Monday, July 12, 2010

Coda Redux

I mentioned that we served previously as PCVs in Madagascar. We also kept a blog that at some point trailed off into oblivion owing to the fact that our computer died as well as to the tediously sloooowwwww nature of internet connections there. It was entitled, "Vazaha Vazaha" pronounced "Va-Za" which kinda sounds like some scaly-skinned alien space entity that ambulates sideways in a bad sci fi flick. And why? Because this is the term for a white person in Madagascar- it doesn't matter where you are from or who you are just that you are white. It is gleefully yelled at you tirelessly and interminably as you exist in or move throughout Madagascar- particularly by children, but it seems a joyful activity for adults alike. In any case, I have posted one recent and final entry to this blog concerning the events that brought about the end of our stay there as well as some info on the interim 16 months that have brought us to this day. Check it out!

Peace Corps 2.0

And so it begins again: Our second term of service as PCVs (Peace Corps Volunteers). In case you don't know us, I am Tony and I'm serving with my wife Stacey. We served as TEFL (Teachers of English as a Foreign Language) volunteers in Madagascar from from 2007-2009. We are elated to have the opportunity to serve now as community resource specialists in South Africa. Presently, we are in Philadelphia at staging. The day after tomorrow we will deploy for South Africa. Here's what we know. We will stay at a teacher training college about two hours north of Johannesburg for one week before doing a home stay with a host family for seven weeks. Thereafter, we will swear in as PCVs and then move to our permanent sites around mid-September. We don't know exactly what language we will study yet, but it will be either Zulu, Setswana, or Sepedi. We will be placed in one of three provinces: Kwazulu-Natal, Mpulamanga, or Limpopo. Please see the map on the side for reference. This position will focus more on community development than our last. Our job will be to assist in under-served communities as a resource to teachers. We will likely be teaching some as well. In addition, promoting HIV/AIDS awareness and education will be a pivotal component of our service. HIV infection rates are as high as 30% in parts of South Africa and I believe that this focus may be the most important of all our duties. That's it in a nutshell. If you're hungry for more information please refer to the links on this page. We will likely have limited access to cell/internet throughout our 8 weeks of PST (Pre-Service Training). You can contact us via snail mail at the following address:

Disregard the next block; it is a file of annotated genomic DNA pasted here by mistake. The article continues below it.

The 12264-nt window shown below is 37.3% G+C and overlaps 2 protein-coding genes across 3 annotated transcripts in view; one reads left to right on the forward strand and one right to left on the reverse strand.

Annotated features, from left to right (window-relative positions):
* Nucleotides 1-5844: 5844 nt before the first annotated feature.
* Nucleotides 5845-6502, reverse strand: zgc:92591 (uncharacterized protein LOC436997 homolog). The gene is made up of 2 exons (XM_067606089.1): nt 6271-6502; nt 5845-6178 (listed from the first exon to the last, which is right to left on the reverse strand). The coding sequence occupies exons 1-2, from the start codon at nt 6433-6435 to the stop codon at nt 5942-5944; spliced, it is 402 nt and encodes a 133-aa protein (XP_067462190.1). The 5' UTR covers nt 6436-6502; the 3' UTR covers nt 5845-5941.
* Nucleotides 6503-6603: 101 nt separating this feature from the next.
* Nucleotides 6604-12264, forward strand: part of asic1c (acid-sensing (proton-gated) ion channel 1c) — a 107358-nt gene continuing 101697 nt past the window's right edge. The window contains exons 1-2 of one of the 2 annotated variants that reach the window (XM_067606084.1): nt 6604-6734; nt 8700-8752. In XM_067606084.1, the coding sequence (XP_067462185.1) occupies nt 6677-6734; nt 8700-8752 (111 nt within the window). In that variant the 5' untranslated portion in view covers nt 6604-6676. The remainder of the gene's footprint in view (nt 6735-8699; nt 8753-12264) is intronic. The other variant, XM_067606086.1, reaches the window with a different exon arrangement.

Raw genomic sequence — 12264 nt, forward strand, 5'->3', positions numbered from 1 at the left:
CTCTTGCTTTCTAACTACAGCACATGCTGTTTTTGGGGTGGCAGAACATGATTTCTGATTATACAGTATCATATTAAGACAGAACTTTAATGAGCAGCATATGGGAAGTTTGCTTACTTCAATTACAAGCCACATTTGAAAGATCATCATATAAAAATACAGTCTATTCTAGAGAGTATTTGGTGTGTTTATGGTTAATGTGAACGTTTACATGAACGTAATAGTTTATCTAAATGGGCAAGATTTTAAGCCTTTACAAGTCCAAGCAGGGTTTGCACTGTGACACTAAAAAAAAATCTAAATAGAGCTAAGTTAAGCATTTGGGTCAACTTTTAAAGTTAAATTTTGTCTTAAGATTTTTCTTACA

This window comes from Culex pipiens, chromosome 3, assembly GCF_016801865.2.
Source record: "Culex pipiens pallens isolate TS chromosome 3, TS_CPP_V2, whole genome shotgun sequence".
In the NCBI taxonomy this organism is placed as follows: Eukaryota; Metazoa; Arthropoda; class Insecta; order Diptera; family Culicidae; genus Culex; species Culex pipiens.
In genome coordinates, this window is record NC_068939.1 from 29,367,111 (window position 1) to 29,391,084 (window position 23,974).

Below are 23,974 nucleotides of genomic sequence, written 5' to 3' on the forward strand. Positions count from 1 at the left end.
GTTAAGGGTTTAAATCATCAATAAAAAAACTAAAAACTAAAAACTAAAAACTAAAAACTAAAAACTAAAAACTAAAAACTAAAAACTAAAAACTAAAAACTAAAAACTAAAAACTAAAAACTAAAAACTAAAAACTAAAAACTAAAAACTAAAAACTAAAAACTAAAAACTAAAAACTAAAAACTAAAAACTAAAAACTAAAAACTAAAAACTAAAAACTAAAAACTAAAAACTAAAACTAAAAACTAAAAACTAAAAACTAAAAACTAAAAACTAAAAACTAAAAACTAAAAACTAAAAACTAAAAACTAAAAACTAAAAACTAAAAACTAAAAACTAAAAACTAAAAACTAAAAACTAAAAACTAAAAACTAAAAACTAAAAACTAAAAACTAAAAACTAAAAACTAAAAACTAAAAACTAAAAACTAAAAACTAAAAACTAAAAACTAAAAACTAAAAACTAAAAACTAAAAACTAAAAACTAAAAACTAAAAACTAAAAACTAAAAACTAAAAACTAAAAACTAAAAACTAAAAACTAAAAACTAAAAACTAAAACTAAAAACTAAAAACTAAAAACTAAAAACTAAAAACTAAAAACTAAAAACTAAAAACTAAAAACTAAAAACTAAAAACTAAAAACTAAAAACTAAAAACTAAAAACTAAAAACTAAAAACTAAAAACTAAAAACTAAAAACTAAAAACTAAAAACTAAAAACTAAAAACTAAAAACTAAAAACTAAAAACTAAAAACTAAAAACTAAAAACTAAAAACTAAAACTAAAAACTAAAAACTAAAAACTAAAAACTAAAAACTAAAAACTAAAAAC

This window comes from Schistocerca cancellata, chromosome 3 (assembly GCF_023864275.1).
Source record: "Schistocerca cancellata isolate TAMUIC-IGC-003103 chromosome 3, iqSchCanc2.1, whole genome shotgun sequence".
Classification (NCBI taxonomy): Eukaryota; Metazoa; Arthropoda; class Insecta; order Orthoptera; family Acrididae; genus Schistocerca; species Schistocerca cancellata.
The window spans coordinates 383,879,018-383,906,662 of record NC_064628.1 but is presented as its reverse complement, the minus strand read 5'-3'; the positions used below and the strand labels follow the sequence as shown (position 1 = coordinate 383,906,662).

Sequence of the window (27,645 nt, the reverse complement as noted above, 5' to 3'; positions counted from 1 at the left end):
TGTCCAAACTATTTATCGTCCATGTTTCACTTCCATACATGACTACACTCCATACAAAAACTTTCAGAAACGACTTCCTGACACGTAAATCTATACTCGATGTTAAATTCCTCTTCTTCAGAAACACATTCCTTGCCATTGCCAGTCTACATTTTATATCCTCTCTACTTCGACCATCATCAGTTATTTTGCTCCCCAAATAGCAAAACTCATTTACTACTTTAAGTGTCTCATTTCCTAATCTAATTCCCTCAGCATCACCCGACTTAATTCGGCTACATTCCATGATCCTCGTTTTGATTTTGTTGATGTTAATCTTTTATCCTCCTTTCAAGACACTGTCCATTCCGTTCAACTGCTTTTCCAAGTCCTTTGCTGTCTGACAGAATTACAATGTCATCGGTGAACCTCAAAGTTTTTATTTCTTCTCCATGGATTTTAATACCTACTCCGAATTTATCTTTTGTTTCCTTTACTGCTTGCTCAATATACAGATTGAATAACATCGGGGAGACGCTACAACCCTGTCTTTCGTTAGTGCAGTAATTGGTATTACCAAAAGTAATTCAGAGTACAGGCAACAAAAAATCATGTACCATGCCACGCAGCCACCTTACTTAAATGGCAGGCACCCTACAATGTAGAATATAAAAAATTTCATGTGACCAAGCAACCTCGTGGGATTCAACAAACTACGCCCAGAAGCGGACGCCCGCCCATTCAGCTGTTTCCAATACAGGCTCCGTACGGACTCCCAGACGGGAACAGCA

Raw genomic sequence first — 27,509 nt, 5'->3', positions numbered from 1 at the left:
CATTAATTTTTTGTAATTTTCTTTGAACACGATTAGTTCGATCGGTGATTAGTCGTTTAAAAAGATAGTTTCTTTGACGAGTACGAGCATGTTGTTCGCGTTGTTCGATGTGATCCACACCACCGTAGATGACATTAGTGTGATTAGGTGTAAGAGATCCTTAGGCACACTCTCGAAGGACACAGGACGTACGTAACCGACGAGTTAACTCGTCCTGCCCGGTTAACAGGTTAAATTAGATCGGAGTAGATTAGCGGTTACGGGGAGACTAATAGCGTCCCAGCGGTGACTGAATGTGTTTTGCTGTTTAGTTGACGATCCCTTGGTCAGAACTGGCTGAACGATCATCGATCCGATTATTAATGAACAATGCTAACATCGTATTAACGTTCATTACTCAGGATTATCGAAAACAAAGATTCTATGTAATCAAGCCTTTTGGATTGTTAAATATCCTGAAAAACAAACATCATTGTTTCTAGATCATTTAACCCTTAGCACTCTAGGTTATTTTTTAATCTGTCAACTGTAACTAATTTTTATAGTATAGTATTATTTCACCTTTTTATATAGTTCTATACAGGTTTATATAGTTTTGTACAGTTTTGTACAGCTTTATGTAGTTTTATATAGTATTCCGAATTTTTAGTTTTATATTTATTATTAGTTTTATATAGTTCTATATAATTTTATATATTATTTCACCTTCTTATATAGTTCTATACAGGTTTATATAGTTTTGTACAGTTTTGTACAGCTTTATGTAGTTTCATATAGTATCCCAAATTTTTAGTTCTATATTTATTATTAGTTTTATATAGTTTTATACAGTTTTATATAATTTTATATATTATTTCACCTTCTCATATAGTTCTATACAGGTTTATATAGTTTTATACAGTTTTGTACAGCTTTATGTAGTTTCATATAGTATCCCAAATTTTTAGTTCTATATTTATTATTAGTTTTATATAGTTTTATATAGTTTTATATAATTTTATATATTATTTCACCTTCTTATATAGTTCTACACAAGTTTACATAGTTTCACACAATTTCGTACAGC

Tony and/or
Stacey Frallicciardi, PCV
Peace Corps
P.O. Box 9536
Pretoria 0001
South Africa

I (Tony) do most of the writing here and I encourage your comments and questions on these postings. I've been pondering exactly what it is I will write about since the Peace Corps experience is not totally new to us. I'll explore these musings in an upcoming post.
Tony & Stacey